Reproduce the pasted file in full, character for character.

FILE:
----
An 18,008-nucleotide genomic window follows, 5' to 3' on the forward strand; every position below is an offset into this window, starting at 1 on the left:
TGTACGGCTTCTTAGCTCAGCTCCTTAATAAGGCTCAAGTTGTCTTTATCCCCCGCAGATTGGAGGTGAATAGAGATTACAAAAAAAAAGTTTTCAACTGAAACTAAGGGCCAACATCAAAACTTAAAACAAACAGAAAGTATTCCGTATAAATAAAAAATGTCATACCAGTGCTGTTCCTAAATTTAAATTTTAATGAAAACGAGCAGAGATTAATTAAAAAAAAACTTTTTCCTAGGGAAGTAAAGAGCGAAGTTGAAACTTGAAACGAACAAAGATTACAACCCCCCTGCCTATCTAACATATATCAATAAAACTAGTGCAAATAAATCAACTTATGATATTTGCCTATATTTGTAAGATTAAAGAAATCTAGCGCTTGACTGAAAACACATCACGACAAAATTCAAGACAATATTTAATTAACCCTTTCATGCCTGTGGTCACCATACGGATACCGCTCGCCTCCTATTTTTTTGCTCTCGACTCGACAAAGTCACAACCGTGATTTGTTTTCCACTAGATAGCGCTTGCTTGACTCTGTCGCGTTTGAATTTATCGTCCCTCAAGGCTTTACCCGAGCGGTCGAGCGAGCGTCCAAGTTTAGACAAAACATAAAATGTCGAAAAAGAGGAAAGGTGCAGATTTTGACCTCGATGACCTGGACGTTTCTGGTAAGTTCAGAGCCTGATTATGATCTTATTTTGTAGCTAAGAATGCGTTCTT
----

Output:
An 18,008-nucleotide genomic window follows, 5' to 3' on the forward strand; every position below is an offset into this window, starting at 1 on the left:
TGTACGGCTTCTTAGCTCAGCTCCTTAATAAGGCTCAAGTTGTCTTTATCCCCCGCAGATTGGAGGTGAATAGAGATTACAAAAAAAAAGTTTTCAACTGAAACTAAGGGCCAACATCAAAACTTAAAACAAACAGAAAGTATTCCGTATAAATAAAAAATGTCATACCAGTGCTGTTCCTAAATTTAAATTTTAATGAAAACGAGCAGAGATTAATTAAAAAAAAACTTTTTCCTAGGGAAGTAAAGAGCGAAGTTGAAACTTGAAACGAACAAAGATTACAACCCCCCTGCCTATCTAACATATATCAATAAAACTAGTGCAAATAAATCAACTTATGATATTTGCCTATATTTGTAAGATTAAAGAAATCTAGCGCTTGACTGAAAACACATCACGACAAAATTCAAGACAATATTTAATTAACCCTTTCATGCCTGTGGTCACCATACGGATACCGCTCGCCTCCTATTTTTTTGCTCTCGACTCGACAAAGTCACAACCGTGATTTGTTTTCCACTAGATAGCGCTTGCTTGACTCTGTCGCGTTTGAATTTATCGTCCCTCAAGGCTTTACCCGAGCGGTCGAGCGAGCGTCCAAGTTTAGACAAAACATAAAATGTCGAAAAAGAGGAAAGGTGCAGATTTTGACCTCGATGACCTGGACGTTTCTGGTAAGTTCAGAGCCTGATTATGATCTTATTTTGTAGCTAAGAATGCGTTCTT